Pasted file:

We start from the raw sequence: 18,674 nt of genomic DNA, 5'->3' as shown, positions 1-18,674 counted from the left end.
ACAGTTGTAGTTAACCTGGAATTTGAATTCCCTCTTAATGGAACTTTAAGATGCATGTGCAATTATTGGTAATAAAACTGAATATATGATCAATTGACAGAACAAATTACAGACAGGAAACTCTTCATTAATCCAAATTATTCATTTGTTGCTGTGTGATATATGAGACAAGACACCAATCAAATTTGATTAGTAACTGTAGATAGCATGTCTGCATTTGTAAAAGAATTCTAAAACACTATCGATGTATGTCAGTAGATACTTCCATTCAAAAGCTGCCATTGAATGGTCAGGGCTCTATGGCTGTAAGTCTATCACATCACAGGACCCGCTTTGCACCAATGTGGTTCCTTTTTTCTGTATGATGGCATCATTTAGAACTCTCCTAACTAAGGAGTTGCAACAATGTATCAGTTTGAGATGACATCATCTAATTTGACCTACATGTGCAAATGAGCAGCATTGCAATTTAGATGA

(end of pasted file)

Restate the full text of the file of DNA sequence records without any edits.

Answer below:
We start from the raw sequence: 18,674 nt of genomic DNA, 5'->3' as shown, positions 1-18,674 counted from the left end.
ACAGTTGTAGTTAACCTGGAATTTGAATTCCCTCTTAATGGAACTTTAAGATGCATGTGCAATTATTGGTAATAAAACTGAATATATGATCAATTGACAGAACAAATTACAGACAGGAAACTCTTCATTAATCCAAATTATTCATTTGTTGCTGTGTGATATATGAGACAAGACACCAATCAAATTTGATTAGTAACTGTAGATAGCATGTCTGCATTTGTAAAAGAATTCTAAAACACTATCGATGTATGTCAGTAGATACTTCCATTCAAAAGCTGCCATTGAATGGTCAGGGCTCTATGGCTGTAAGTCTATCACATCACAGGACCCGCTTTGCACCAATGTGGTTCCTTTTTTCTGTATGATGGCATCATTTAGAACTCTCCTAACTAAGGAGTTGCAACAATGTATCAGTTTGAGATGACATCATCTAATTTGACCTACATGTGCAAATGAGCAGCATTGCAATTTAGATGA